I’m writing to you today because I want to get in touch with you again and to have more of you in my life – because right now, I miss you…
I see you out in the world and you are quite ‘the thing’ now aren’t you? You are bandied about in corporate circles and trotted out for magazine articles and so you’ve become very fashionable of late and I wonder if you have time for me anymore, so I’ll put my own petty predispositions to one side and unashamedly reach out to you instead.
If I think about what you are, I can chew up a dictionary and spew out a definition of you: Emotional resilience is having the ability and resources to adapt to difficult emotional situations or surprises. When you are emotionally resilient, you are more able to accept such situations and better able to adapt – rolling with the punches of life, rather than being knocked out by them.
Interesting that I should start sprinkling boxing analogies in there… But not surprising, because I have of late, starting feeling that life has been punching me in the stomach a little too often…
I like to think of myself as a strong person, but woman cannot live by thoughts and preferences alone. As an observer of mankind and myself – womankind – the kind of woman who watches and tries to lovingly learn; I have noticed how I am subject to the rhythms of my life. So I am deliberately putting some time aside to analyse the waves of those rhythms and to decide whether to swim, surf or take a boat across them. Frequently you, see, I seem to be drowning in them; so it is time to traverse, rather to tread water. What I wonder is going on with me that seems to weaken my resilience, and what steps can I take to consciously build it up again?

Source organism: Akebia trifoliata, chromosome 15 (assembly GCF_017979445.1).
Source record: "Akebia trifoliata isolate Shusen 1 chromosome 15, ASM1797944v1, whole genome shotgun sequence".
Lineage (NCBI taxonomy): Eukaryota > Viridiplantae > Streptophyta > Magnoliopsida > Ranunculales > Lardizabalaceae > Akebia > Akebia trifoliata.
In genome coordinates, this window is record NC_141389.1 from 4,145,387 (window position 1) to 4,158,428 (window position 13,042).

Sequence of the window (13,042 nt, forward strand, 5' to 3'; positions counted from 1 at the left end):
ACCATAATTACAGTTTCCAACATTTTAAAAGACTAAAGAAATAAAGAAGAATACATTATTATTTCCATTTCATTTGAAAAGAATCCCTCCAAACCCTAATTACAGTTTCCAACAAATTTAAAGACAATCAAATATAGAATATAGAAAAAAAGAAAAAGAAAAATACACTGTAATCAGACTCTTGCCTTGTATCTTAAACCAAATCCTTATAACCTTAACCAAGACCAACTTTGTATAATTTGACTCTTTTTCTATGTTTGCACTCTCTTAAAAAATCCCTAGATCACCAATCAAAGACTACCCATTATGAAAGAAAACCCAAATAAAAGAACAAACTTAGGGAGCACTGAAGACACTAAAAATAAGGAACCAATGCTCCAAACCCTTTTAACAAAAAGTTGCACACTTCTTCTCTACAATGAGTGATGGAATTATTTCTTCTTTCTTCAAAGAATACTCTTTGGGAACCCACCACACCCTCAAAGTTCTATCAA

So if I look at myself and where my life has taken me recently – there are both external and internal considerations. I made a big change to my work / life path around 9 months ago and I realise that I am still adjusting and balancing all the options around that. I am, I now realise, missing certain elements of that old life that filled me up emotionally and psychologically, and I want to redress the balance.
The first part of that process is to be really sure of who I am and what I want to bring to the party of life. So here is my Soul Manifesto: I want to earn a good income, doing work that supports others and enervates and pushes me. I want to go beyond existing and paying bills – to a state of feeling fulfilled. That involves putting positive energy into my corporate work, my coaching and my writing.
When I am clear about what I bring to each of these activities, then that clarity gives me a surety and strength in myself; and means then that I am not so desperately vested in the misaligned words, actions and opinions of the players and partners around me – all with their own agenda; but rather that I understand what these are, and so I dance with rather than deal with other’s demons – doing a do-si-do and a step to the side, rather than an intense one on one tango.